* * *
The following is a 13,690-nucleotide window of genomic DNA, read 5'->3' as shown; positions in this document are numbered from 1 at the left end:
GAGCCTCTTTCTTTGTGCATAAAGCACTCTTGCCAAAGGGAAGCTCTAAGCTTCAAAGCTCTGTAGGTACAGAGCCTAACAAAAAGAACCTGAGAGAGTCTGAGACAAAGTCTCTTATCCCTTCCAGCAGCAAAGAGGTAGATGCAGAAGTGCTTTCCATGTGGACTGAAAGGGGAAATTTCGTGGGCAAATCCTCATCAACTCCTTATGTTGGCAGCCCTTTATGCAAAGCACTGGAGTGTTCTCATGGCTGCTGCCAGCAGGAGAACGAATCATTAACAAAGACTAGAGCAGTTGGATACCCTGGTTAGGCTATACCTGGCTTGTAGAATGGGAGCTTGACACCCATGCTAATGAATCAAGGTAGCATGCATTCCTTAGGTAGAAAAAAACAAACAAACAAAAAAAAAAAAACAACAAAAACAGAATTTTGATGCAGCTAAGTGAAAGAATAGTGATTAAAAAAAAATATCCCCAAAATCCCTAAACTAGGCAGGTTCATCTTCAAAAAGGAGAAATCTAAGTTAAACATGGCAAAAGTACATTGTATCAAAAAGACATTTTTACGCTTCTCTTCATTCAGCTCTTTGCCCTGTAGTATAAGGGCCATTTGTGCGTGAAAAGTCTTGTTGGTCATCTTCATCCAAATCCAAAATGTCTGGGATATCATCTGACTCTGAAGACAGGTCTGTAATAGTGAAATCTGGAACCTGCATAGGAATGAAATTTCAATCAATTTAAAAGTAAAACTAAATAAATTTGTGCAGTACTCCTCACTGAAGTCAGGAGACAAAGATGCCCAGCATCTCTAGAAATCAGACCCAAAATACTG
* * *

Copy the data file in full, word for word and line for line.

The following is a 13,690-nucleotide window of genomic DNA, read 5'->3' as shown; positions in this document are numbered from 1 at the left end:
GAGCCTCTTTCTTTGTGCATAAAGCACTCTTGCCAAAGGGAAGCTCTAAGCTTCAAAGCTCTGTAGGTACAGAGCCTAACAAAAAGAACCTGAGAGAGTCTGAGACAAAGTCTCTTATCCCTTCCAGCAGCAAAGAGGTAGATGCAGAAGTGCTTTCCATGTGGACTGAAAGGGGAAATTTCGTGGGCAAATCCTCATCAACTCCTTATGTTGGCAGCCCTTTATGCAAAGCACTGGAGTGTTCTCATGGCTGCTGCCAGCAGGAGAACGAATCATTAACAAAGACTAGAGCAGTTGGATACCCTGGTTAGGCTATACCTGGCTTGTAGAATGGGAGCTTGACACCCATGCTAATGAATCAAGGTAGCATGCATTCCTTAGGTAGAAAAAAACAAACAAACAAAAAAAAAAAAACAACAAAAACAGAATTTTGATGCAGCTAAGTGAAAGAATAGTGATTAAAAAAAAATATCCCCAAAATCCCTAAACTAGGCAGGTTCATCTTCAAAAAGGAGAAATCTAAGTTAAACATGGCAAAAGTACATTGTATCAAAAAGACATTTTTACGCTTCTCTTCATTCAGCTCTTTGCCCTGTAGTATAAGGGCCATTTGTGCGTGAAAAGTCTTGTTGGTCATCTTCATCCAAATCCAAAATGTCTGGGATATCATCTGACTCTGAAGACAGGTCTGTAATAGTGAAATCTGGAACCTGCATAGGAATGAAATTTCAATCAATTTAAAAGTAAAACTAAATAAATTTGTGCAGTACTCCTCACTGAAGTCAGGAGACAAAGATGCCCAGCATCTCTAGAAATCAGACCCAAAATACTG